The Right to Choose...A Baby's Gender?

A debate has sparked in light of rumors that Kim Kardashian and Kanye West had quite the pre-pregnancy (pre-in vitro fertilization) plan to ensure they would have a baby boy. It's brought on a lot of questions about whether or not an individual should have the right to choose or in this case "plan" the exact gender destiny of their child-to-be. The couple is denying the claims but let's explore this topic. 


Many celebrity couples have made IVF somewhat a trendy "procedure" to consider if you're having trouble conceiving naturally. But the truth is this procedure is very involved from start to finish and there are a lot of important decisions both parents need to understand and talk about with their doctor.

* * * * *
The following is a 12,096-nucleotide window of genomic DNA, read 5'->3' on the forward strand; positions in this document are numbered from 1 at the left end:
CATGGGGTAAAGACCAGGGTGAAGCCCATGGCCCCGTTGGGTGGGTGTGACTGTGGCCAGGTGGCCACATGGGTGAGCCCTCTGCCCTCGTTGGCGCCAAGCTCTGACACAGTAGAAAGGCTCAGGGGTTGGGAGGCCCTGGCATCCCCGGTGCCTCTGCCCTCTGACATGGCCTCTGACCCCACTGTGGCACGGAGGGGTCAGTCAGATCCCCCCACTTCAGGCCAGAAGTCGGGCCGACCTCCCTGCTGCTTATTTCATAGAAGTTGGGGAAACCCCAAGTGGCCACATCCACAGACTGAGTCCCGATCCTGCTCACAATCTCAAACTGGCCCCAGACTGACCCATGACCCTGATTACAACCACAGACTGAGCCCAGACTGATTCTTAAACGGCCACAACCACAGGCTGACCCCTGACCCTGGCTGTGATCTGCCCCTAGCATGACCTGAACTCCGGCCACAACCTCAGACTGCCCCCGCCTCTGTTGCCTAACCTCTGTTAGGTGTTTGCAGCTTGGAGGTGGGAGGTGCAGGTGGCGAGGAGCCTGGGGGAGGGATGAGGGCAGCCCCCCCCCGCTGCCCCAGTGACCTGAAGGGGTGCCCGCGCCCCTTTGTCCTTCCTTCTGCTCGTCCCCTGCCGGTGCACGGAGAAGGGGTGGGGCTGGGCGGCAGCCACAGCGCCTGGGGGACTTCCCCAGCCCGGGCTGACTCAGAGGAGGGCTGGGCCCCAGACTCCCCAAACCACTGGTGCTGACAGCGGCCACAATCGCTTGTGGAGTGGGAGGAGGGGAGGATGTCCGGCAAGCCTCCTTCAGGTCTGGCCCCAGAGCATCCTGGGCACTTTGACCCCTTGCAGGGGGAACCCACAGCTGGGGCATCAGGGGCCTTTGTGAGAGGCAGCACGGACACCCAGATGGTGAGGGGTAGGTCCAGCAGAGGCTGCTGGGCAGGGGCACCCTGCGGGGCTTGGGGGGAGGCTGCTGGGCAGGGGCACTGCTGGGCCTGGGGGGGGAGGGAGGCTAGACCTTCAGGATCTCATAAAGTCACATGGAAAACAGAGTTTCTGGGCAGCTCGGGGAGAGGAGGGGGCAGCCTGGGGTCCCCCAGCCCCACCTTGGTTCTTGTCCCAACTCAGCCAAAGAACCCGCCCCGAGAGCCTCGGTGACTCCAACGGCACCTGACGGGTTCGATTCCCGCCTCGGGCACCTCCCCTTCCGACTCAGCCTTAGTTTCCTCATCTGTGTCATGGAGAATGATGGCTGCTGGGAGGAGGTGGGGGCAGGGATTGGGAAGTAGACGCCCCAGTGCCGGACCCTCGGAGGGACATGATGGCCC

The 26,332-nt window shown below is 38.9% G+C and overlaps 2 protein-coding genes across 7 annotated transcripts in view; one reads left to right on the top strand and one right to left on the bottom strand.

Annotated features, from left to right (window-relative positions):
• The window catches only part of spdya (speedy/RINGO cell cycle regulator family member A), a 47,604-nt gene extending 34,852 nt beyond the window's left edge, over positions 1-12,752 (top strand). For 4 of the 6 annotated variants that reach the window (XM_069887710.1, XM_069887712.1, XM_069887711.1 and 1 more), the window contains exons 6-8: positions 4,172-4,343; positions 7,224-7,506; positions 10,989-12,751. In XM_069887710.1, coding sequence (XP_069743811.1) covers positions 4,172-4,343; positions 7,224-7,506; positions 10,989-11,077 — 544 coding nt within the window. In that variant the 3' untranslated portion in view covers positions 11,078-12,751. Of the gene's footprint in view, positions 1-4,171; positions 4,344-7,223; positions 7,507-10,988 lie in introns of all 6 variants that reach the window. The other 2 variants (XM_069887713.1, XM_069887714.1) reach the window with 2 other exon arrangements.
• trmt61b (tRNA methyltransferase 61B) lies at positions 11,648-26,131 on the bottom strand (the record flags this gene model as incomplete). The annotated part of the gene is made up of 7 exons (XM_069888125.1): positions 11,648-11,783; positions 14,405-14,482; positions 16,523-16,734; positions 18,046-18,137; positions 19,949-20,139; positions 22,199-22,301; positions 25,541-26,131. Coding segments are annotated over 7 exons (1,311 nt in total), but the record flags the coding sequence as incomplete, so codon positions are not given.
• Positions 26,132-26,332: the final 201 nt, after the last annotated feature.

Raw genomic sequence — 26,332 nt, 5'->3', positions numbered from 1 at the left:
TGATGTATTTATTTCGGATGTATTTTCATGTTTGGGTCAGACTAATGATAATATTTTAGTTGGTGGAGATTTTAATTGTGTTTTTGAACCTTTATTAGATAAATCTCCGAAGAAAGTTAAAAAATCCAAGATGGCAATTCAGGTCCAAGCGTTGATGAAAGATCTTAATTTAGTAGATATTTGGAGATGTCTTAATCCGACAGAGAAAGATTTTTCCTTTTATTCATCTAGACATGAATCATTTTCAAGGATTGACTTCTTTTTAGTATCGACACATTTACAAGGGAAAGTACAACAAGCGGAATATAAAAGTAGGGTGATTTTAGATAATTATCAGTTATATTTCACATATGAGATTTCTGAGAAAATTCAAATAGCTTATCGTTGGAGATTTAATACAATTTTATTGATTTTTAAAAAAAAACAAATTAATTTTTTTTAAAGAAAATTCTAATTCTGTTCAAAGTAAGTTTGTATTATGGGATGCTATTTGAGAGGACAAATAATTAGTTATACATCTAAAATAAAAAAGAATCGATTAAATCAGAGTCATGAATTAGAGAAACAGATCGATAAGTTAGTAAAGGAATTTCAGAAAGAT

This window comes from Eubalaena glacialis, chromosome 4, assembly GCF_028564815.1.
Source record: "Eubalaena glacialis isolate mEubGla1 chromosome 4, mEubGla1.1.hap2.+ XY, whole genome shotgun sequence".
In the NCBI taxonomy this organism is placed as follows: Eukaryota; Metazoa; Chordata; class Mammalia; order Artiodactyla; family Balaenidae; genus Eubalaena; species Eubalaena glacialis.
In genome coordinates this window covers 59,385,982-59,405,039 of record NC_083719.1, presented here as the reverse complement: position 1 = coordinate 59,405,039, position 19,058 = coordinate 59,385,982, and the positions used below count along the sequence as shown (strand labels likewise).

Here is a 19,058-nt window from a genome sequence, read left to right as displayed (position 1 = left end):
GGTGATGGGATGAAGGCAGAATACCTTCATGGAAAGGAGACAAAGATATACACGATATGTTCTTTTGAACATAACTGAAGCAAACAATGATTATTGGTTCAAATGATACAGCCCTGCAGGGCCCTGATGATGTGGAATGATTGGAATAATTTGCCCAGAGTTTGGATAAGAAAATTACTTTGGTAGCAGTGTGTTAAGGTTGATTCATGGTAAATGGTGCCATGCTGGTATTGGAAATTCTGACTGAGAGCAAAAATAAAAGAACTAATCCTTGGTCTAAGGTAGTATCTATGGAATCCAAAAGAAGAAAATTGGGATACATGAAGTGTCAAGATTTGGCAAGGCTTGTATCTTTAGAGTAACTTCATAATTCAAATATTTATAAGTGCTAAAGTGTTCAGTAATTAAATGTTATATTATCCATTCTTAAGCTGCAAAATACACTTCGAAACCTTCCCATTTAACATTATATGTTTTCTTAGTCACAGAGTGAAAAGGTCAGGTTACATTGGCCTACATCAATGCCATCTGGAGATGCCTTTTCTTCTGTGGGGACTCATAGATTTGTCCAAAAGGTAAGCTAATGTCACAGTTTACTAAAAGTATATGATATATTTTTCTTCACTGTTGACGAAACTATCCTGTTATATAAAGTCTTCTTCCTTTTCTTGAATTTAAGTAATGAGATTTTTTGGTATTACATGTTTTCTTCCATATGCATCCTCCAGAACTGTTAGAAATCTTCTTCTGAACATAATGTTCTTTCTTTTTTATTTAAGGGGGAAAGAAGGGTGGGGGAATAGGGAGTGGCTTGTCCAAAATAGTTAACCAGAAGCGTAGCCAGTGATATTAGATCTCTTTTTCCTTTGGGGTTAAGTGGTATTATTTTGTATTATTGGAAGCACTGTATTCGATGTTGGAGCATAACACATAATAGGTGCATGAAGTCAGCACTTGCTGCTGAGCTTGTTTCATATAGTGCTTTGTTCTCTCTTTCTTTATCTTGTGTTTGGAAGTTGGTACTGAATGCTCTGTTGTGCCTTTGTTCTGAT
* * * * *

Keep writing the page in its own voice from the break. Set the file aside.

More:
IVF is the process of fertilization by manually combining an egg and sperm in a laboratory dish, and then transferring the embryo to the uterus. During this type of process it's possible for a fertility clinic to screen the embryos to determine the sex. Technically, either the female or male embryos could be inserted, versus both. 

The issue of selecting a child's gender is quite controversial. Many accredited organizations in the field of reproductive health and technology agree that if the goal is to avoid certain diseases that are prominent among one gender —an example, hemophilia, which occurs more in boys — then selecting the sex is deemed acceptable. 

The concern enters when sex selection is outside of a medical reason because the practice may insinuate sexism and also population control. 

But a reasonable desire of some parents is what we call "family balancing" where parents already have a boy and now want a girl or vice versa. Some experts view this as ethically acceptable. 

The American Society for Reproductive Medicine doesn't have a firm outlook on the issue of sex selection. They, instead, encourage doctors and healthcare professionals to develop policies for their own practices regarding how they will conduct sex selection and under what circumstances.